Quantity over quality, Blue Jays deal Liam Hendriks

On November 21st Toronto made a move that still has many scratching their head. They swapped pitchers with the Oakland Athletics, trading one of their best arms out of the bullpen, 26-year-old Liam Hendriks, for Jesse Chavez.

Hendriks was reliable throughout the 2015 campaign and into the postseason. An arm like that is hard to find, one that has fans exhaling a sigh of relief upon entering the lovable turf. Hendriks was a solid late-inning guy with a high ceiling and tons of leftover potential to be used.

His fastball reached 96 MPH this year and was consistently trusted in high leverage situations. The Australian finished the season with a perfect 5-0 record, a 2.92 ERA, and 71 strikeouts in 64.2 innings pitched. His K/BB ratio also made him one of the better relievers in Major League Baseball, as he allowed only 11 free passes all year.

So why did the Blue Jays acquire Chavez?

Innings. Chavez can eat up innings and provide the “long-man” role out of the bullpen if Toronto wishes to use him that way.

The main narrative I am hearing is that the trade acquisition will be used as Marco Estrada was last season — begin in the bullpen and go from there.

With Mark Buehrle and David Price (potentially) gone, the Blue Jays may need a guy like Chavez. The thing that worries me is the quality of innings the Blue Jays will get.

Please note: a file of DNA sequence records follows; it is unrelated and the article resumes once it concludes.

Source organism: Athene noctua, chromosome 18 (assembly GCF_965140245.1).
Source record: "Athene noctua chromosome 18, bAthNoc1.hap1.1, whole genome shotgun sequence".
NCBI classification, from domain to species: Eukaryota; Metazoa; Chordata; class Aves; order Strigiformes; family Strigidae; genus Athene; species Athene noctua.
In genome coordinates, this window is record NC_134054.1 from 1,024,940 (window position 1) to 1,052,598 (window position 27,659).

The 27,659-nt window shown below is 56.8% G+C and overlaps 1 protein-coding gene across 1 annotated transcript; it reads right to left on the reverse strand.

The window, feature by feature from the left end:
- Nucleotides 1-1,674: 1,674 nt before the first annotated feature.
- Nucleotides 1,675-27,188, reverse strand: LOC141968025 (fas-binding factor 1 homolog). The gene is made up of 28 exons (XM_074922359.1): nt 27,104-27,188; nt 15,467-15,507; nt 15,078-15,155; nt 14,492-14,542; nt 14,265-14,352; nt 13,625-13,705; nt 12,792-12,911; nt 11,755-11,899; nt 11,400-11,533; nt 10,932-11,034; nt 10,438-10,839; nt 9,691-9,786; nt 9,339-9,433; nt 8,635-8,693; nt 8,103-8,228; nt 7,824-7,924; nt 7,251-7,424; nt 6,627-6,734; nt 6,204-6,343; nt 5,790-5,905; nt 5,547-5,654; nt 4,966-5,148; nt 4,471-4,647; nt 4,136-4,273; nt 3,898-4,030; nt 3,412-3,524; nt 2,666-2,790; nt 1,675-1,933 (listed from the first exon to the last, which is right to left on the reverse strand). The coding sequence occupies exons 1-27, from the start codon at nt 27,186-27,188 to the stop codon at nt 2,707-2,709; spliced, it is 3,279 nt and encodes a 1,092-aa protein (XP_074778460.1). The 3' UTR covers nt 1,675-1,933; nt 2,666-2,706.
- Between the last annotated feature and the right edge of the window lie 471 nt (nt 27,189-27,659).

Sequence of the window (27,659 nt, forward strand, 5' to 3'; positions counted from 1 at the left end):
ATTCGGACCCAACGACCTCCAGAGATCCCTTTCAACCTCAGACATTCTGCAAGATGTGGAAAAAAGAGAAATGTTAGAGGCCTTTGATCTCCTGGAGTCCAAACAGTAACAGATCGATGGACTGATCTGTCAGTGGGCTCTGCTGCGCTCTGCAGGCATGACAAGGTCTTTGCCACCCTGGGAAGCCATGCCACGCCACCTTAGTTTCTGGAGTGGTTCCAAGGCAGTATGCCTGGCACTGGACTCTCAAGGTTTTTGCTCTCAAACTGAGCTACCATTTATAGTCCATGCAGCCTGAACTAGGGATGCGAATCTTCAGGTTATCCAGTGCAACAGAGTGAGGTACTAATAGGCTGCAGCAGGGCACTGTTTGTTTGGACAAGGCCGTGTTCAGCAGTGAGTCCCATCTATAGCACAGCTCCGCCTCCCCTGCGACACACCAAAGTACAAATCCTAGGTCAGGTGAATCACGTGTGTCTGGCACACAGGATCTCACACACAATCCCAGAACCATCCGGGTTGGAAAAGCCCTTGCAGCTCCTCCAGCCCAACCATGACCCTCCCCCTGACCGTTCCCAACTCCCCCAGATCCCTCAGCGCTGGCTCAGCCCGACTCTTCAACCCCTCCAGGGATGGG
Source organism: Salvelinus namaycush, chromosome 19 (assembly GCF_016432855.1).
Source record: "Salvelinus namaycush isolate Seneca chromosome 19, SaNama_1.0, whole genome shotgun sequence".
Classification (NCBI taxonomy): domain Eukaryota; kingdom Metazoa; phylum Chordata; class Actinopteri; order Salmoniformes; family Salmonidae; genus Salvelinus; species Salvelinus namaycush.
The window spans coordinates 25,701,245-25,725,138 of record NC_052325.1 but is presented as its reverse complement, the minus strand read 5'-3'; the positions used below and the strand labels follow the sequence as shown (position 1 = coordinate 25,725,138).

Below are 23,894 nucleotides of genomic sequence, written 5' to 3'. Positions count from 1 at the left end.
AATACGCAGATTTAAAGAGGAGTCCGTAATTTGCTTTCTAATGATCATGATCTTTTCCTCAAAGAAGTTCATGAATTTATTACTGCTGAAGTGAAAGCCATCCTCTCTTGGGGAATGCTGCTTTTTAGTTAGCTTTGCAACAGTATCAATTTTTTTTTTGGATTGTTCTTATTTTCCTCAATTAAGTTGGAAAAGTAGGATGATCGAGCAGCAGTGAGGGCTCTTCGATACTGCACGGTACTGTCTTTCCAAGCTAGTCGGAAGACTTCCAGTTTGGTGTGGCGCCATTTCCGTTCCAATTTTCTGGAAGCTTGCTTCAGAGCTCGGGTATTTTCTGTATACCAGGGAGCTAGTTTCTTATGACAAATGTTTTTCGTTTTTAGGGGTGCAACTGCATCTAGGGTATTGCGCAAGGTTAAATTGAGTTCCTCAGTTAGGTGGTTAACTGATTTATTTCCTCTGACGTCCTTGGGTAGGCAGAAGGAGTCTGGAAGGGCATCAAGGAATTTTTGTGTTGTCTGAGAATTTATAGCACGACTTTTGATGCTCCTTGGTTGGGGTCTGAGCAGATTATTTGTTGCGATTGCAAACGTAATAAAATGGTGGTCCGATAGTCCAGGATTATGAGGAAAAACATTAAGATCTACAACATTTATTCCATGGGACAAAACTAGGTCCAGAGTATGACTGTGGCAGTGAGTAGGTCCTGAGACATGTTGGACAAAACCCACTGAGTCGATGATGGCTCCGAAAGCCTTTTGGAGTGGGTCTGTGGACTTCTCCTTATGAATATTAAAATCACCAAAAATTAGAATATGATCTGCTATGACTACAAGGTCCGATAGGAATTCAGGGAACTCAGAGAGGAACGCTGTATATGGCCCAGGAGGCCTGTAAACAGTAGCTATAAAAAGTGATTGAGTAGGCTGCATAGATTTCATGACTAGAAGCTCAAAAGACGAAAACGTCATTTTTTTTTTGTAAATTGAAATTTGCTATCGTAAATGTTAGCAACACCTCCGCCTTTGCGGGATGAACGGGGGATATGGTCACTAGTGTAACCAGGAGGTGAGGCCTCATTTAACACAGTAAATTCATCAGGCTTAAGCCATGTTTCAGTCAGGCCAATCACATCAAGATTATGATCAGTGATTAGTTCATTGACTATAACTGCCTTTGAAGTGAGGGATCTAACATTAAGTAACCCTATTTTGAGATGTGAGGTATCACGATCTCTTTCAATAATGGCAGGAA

In 2015, Chavez finished with a 7-15 record, and has yet to have a season of over .500 baseball. His ERA was 4.18, which is just lower than his career ERA of 4.55. Through the second half of the campaign, he struggled, posting a 5.59 ERA accompanied by a .836 opposing OPS.

The book on Chavez is that he continuously dwindles away during the back half of the season. In 2014 his ERA rose to 4.60 in the second half, and in 2013 it was 5.25 post All-Star break.

The reality is Toronto may have lost this trade in a big way. Hendriks is young, has tremendous upside, and is a potentially elite set-up man. Sure, Chavez will bring innings to the table, but at what cost?

The Tony LaCava era is off to a rocky start.

A version of this story originally appeared on www.thenewsoptimist.ca

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